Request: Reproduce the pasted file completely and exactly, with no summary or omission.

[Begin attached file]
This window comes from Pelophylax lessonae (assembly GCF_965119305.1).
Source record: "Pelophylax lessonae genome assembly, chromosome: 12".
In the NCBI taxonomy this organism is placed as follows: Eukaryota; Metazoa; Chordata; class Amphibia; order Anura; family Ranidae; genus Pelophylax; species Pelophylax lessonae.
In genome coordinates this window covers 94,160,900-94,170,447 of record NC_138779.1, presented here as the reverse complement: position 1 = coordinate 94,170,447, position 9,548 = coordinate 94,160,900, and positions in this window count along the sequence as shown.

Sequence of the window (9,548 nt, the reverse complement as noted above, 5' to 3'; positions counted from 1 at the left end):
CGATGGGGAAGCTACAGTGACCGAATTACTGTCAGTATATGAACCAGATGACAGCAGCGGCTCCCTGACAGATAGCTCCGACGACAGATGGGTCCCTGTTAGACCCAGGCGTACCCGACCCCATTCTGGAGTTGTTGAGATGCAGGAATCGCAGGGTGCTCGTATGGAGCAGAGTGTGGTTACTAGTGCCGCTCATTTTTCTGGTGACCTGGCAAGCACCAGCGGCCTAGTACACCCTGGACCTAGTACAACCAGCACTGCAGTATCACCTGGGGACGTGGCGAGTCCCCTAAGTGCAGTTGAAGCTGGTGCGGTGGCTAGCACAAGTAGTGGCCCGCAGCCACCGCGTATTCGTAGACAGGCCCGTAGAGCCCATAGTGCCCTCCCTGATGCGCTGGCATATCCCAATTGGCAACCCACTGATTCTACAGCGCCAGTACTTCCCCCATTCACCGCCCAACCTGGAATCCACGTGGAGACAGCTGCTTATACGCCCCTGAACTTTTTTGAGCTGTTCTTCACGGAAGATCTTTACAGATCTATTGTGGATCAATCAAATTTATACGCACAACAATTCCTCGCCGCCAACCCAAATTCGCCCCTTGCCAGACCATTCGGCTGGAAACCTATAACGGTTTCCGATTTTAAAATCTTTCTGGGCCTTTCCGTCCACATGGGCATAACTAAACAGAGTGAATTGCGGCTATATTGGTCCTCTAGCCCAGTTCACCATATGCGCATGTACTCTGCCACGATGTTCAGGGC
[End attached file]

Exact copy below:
This window comes from Pelophylax lessonae (assembly GCF_965119305.1).
Source record: "Pelophylax lessonae genome assembly, chromosome: 12".
In the NCBI taxonomy this organism is placed as follows: Eukaryota; Metazoa; Chordata; class Amphibia; order Anura; family Ranidae; genus Pelophylax; species Pelophylax lessonae.
In genome coordinates this window covers 94,160,900-94,170,447 of record NC_138779.1, presented here as the reverse complement: position 1 = coordinate 94,170,447, position 9,548 = coordinate 94,160,900, and positions in this window count along the sequence as shown.

Sequence of the window (9,548 nt, the reverse complement as noted above, 5' to 3'; positions counted from 1 at the left end):
CGATGGGGAAGCTACAGTGACCGAATTACTGTCAGTATATGAACCAGATGACAGCAGCGGCTCCCTGACAGATAGCTCCGACGACAGATGGGTCCCTGTTAGACCCAGGCGTACCCGACCCCATTCTGGAGTTGTTGAGATGCAGGAATCGCAGGGTGCTCGTATGGAGCAGAGTGTGGTTACTAGTGCCGCTCATTTTTCTGGTGACCTGGCAAGCACCAGCGGCCTAGTACACCCTGGACCTAGTACAACCAGCACTGCAGTATCACCTGGGGACGTGGCGAGTCCCCTAAGTGCAGTTGAAGCTGGTGCGGTGGCTAGCACAAGTAGTGGCCCGCAGCCACCGCGTATTCGTAGACAGGCCCGTAGAGCCCATAGTGCCCTCCCTGATGCGCTGGCATATCCCAATTGGCAACCCACTGATTCTACAGCGCCAGTACTTCCCCCATTCACCGCCCAACCTGGAATCCACGTGGAGACAGCTGCTTATACGCCCCTGAACTTTTTTGAGCTGTTCTTCACGGAAGATCTTTACAGATCTATTGTGGATCAATCAAATTTATACGCACAACAATTCCTCGCCGCCAACCCAAATTCGCCCCTTGCCAGACCATTCGGCTGGAAACCTATAACGGTTTCCGATTTTAAAATCTTTCTGGGCCTTTCCGTCCACATGGGCATAACTAAACAGAGTGAATTGCGGCTATATTGGTCCTCTAGCCCAGTTCACCATATGCGCATGTACTCTGCCACGATGTTCAGGGC